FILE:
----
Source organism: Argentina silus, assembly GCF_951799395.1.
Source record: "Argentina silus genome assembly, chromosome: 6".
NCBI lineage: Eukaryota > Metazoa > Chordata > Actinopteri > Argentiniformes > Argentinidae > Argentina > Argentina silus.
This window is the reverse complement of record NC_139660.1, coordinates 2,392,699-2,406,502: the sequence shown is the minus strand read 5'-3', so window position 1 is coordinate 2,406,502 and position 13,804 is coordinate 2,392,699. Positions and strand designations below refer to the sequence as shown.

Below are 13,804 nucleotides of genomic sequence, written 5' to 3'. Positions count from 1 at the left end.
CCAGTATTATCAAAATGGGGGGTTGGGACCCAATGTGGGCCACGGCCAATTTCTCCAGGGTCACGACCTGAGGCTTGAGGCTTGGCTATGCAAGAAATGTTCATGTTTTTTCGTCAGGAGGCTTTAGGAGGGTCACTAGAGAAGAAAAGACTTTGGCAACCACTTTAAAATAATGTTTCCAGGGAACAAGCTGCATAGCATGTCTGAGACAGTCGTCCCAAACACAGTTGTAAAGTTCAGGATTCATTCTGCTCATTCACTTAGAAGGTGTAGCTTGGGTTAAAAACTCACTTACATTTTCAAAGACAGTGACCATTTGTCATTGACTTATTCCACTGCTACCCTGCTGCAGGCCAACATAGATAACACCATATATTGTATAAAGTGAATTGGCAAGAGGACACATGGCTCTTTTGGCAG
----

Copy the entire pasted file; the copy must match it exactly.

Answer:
Source organism: Argentina silus, assembly GCF_951799395.1.
Source record: "Argentina silus genome assembly, chromosome: 6".
NCBI lineage: Eukaryota > Metazoa > Chordata > Actinopteri > Argentiniformes > Argentinidae > Argentina > Argentina silus.
This window is the reverse complement of record NC_139660.1, coordinates 2,392,699-2,406,502: the sequence shown is the minus strand read 5'-3', so window position 1 is coordinate 2,406,502 and position 13,804 is coordinate 2,392,699. Positions and strand designations below refer to the sequence as shown.

Below are 13,804 nucleotides of genomic sequence, written 5' to 3'. Positions count from 1 at the left end.
CCAGTATTATCAAAATGGGGGGTTGGGACCCAATGTGGGCCACGGCCAATTTCTCCAGGGTCACGACCTGAGGCTTGAGGCTTGGCTATGCAAGAAATGTTCATGTTTTTTCGTCAGGAGGCTTTAGGAGGGTCACTAGAGAAGAAAAGACTTTGGCAACCACTTTAAAATAATGTTTCCAGGGAACAAGCTGCATAGCATGTCTGAGACAGTCGTCCCAAACACAGTTGTAAAGTTCAGGATTCATTCTGCTCATTCACTTAGAAGGTGTAGCTTGGGTTAAAAACTCACTTACATTTTCAAAGACAGTGACCATTTGTCATTGACTTATTCCACTGCTACCCTGCTGCAGGCCAACATAGATAACACCATATATTGTATAAAGTGAATTGGCAAGAGGACACATGGCTCTTTTGGCAG